The back/home button has been moved off the edge of the player to just below the play button, which makes navigation much less of a fiddly affair. The other controls – volume, record, and on/off – are still on the edge but they’ve been made much bigger than before. The hold key is also easier to use, taking the form of a collar switch around the headphone jack. And the up/down buttons used for navigating through lists are larger too.
It’s the same story when you switch on the NWD-B105 and start to browse your way around. Again it is similar to the NW-E015, but with subtle improvements. In addition to tag-based music organisation, this player also allows you to browse by folder and file name, for example. This is a boon for anyone who listens to a lot of classical music, which tends to be tagged confusingly and inconsistently. Scrolling through long lists of songs and albums is still a bit fiddly – it always will be on a device this small – but this seems to have improved as well, scrolling with a little more speed.
The supplied earbuds represent another significant improvement over the NW-E015. Gone is the annoying hiss that plagued the original items: these sound good, with plenty of clarity in the mid-range and top-end without losing out on the bass. Sony has also added an external microphone so you can use the NWD-B105 as a dictaphone, but you’ll have to spend a little more if you want the FM radio-equipped version (NWD-B105F).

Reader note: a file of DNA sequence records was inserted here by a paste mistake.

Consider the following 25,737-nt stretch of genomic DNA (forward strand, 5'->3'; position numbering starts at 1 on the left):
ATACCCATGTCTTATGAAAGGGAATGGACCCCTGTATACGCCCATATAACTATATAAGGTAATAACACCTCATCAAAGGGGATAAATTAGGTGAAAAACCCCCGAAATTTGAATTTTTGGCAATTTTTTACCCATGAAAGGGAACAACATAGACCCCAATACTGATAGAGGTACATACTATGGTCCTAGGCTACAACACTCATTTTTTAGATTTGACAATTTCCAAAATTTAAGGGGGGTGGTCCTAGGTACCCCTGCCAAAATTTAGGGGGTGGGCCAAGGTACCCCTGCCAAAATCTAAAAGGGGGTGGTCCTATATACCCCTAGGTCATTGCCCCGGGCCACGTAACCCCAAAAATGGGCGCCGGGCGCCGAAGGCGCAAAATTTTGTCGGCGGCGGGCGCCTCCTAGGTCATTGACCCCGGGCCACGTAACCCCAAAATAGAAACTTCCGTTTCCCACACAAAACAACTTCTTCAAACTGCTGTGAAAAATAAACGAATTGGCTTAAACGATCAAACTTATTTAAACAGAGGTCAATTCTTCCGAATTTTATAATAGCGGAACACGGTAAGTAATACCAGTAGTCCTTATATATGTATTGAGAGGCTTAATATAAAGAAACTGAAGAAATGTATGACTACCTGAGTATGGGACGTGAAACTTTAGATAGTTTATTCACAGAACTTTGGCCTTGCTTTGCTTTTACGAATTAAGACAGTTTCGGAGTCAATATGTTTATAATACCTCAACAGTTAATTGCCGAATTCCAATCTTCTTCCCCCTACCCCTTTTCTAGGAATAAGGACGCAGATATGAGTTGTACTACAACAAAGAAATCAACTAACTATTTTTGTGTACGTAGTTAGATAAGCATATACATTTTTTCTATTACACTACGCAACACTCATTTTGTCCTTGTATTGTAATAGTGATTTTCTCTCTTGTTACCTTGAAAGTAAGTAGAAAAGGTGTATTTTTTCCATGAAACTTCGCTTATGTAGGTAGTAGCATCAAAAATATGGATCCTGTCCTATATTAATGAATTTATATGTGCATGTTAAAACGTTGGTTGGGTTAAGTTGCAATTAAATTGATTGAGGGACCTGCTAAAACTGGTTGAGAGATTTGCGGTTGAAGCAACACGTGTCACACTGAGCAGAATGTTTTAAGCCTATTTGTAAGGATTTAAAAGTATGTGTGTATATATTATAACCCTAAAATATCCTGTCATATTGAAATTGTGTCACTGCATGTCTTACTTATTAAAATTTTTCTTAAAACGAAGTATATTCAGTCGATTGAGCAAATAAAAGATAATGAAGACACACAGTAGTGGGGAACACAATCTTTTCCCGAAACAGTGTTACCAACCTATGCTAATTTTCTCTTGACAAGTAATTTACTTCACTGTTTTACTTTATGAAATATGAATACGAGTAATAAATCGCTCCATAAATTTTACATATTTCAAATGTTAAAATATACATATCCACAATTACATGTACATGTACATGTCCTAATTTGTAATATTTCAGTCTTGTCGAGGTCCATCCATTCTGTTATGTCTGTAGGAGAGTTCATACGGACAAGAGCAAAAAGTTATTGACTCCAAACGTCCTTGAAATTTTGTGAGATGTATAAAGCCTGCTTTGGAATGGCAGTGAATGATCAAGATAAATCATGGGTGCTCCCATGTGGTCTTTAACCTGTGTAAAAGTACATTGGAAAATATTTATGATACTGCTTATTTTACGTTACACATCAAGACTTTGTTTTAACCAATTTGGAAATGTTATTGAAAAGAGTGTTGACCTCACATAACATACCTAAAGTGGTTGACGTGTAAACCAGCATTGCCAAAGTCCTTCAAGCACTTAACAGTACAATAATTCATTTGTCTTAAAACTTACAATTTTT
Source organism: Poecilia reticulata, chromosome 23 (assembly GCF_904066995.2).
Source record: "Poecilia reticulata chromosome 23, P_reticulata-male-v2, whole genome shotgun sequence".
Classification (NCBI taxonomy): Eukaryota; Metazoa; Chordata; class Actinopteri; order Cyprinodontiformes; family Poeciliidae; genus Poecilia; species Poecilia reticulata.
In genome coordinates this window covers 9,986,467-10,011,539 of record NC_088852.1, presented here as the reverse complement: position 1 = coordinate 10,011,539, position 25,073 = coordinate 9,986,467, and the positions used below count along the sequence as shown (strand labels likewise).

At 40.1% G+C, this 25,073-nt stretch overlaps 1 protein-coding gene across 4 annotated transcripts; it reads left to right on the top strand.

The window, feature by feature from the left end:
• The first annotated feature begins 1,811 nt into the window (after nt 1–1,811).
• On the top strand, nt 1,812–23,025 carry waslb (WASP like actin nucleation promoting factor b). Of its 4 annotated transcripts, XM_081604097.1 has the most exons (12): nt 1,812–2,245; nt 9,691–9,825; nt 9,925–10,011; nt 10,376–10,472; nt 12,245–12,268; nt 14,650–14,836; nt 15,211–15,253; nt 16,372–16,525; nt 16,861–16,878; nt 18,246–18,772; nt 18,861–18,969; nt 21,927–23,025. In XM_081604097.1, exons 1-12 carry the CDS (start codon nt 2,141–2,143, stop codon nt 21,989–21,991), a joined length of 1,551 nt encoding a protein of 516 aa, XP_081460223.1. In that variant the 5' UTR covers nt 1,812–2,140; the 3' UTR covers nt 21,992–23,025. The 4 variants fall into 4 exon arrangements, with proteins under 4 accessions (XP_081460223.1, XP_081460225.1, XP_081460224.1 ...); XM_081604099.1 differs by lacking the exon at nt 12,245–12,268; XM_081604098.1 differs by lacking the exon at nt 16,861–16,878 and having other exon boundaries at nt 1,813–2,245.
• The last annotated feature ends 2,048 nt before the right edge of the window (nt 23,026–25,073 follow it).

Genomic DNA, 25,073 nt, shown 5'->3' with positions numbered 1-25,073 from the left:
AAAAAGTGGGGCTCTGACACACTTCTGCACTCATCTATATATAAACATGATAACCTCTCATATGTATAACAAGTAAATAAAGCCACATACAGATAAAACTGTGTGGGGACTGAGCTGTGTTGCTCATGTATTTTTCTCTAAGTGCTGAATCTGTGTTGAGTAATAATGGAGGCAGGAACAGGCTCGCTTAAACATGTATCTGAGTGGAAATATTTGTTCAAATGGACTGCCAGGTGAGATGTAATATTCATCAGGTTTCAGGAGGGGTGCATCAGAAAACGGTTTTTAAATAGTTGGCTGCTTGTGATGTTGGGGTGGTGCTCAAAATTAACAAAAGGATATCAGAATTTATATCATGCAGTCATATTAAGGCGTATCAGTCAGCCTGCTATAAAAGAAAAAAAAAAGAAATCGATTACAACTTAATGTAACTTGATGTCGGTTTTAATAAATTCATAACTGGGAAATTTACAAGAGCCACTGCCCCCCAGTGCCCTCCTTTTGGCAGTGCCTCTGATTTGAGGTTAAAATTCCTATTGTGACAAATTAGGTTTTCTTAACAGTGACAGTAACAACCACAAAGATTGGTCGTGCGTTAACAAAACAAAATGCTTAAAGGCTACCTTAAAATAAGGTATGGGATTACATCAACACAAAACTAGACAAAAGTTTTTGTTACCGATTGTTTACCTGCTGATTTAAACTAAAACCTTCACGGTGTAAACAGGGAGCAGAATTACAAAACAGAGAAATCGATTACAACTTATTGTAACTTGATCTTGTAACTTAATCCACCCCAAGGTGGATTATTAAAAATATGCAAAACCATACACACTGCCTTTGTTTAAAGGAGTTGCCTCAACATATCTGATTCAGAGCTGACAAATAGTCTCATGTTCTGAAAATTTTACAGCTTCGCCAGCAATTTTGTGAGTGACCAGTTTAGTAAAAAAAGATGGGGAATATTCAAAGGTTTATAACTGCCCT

Alas the detachable cap covering the USB connector is just as easy to lose as it is on the NW-E015 – it can’t be tethered. But thankfully the most important aspect has also remained unchanged. Its sound quality is one of the best you are likely to clap ears on for under £100.
Listening to each player back to back the new player sounded a touch warmer than the older one. But it’s a subtle difference that won’t detract from your listening pleasure. Kicking off with Amy Winehouse’s Back to Black revealed the same balance between clarity, mid tones and bass presence that I praised the NW-E015 for. Furthermore, a touch of big band blast from Georgie Fame demonstrates that even when faced with complex, dynamic material, this player can still cope, rendering each section of the band without turning it into audio pea-souper.